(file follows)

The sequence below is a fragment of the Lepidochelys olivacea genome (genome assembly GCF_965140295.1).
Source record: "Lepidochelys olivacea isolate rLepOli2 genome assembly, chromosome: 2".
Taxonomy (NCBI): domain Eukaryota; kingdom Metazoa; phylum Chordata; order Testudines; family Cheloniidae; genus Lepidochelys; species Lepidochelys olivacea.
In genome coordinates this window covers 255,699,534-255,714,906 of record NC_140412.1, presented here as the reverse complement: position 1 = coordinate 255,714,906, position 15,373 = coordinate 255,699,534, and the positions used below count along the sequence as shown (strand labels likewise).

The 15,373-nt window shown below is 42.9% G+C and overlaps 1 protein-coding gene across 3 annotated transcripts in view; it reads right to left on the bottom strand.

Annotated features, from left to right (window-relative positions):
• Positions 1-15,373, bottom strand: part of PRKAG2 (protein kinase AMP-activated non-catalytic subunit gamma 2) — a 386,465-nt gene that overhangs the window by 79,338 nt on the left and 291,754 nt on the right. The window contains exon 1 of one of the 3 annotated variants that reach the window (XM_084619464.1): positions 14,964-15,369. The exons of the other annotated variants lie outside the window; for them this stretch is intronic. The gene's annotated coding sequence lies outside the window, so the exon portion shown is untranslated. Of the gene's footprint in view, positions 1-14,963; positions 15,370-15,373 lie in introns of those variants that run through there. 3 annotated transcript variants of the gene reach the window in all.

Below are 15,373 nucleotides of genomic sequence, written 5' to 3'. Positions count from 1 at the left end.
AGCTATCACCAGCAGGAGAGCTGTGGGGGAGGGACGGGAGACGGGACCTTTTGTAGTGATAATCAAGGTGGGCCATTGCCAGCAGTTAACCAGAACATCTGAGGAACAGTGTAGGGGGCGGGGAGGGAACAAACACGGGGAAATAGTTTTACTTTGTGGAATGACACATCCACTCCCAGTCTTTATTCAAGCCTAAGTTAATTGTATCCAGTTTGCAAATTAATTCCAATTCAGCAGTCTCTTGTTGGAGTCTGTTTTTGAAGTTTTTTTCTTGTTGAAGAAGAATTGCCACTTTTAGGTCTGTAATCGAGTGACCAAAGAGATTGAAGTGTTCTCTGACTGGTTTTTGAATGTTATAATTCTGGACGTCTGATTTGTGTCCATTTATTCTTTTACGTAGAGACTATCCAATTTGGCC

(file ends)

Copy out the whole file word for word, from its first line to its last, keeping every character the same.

The sequence below is a fragment of the Lepidochelys olivacea genome (genome assembly GCF_965140295.1).
Source record: "Lepidochelys olivacea isolate rLepOli2 genome assembly, chromosome: 2".
Taxonomy (NCBI): domain Eukaryota; kingdom Metazoa; phylum Chordata; order Testudines; family Cheloniidae; genus Lepidochelys; species Lepidochelys olivacea.
In genome coordinates this window covers 255,699,534-255,714,906 of record NC_140412.1, presented here as the reverse complement: position 1 = coordinate 255,714,906, position 15,373 = coordinate 255,699,534, and the positions used below count along the sequence as shown (strand labels likewise).

The 15,373-nt window shown below is 42.9% G+C and overlaps 1 protein-coding gene across 3 annotated transcripts in view; it reads right to left on the bottom strand.

Annotated features, from left to right (window-relative positions):
• Positions 1-15,373, bottom strand: part of PRKAG2 (protein kinase AMP-activated non-catalytic subunit gamma 2) — a 386,465-nt gene that overhangs the window by 79,338 nt on the left and 291,754 nt on the right. The window contains exon 1 of one of the 3 annotated variants that reach the window (XM_084619464.1): positions 14,964-15,369. The exons of the other annotated variants lie outside the window; for them this stretch is intronic. The gene's annotated coding sequence lies outside the window, so the exon portion shown is untranslated. Of the gene's footprint in view, positions 1-14,963; positions 15,370-15,373 lie in introns of those variants that run through there. 3 annotated transcript variants of the gene reach the window in all.

Below are 15,373 nucleotides of genomic sequence, written 5' to 3'. Positions count from 1 at the left end.
AGCTATCACCAGCAGGAGAGCTGTGGGGGAGGGACGGGAGACGGGACCTTTTGTAGTGATAATCAAGGTGGGCCATTGCCAGCAGTTAACCAGAACATCTGAGGAACAGTGTAGGGGGCGGGGAGGGAACAAACACGGGGAAATAGTTTTACTTTGTGGAATGACACATCCACTCCCAGTCTTTATTCAAGCCTAAGTTAATTGTATCCAGTTTGCAAATTAATTCCAATTCAGCAGTCTCTTGTTGGAGTCTGTTTTTGAAGTTTTTTTCTTGTTGAAGAAGAATTGCCACTTTTAGGTCTGTAATCGAGTGACCAAAGAGATTGAAGTGTTCTCTGACTGGTTTTTGAATGTTATAATTCTGGACGTCTGATTTGTGTCCATTTATTCTTTTACGTAGAGACTATCCAATTTGGCC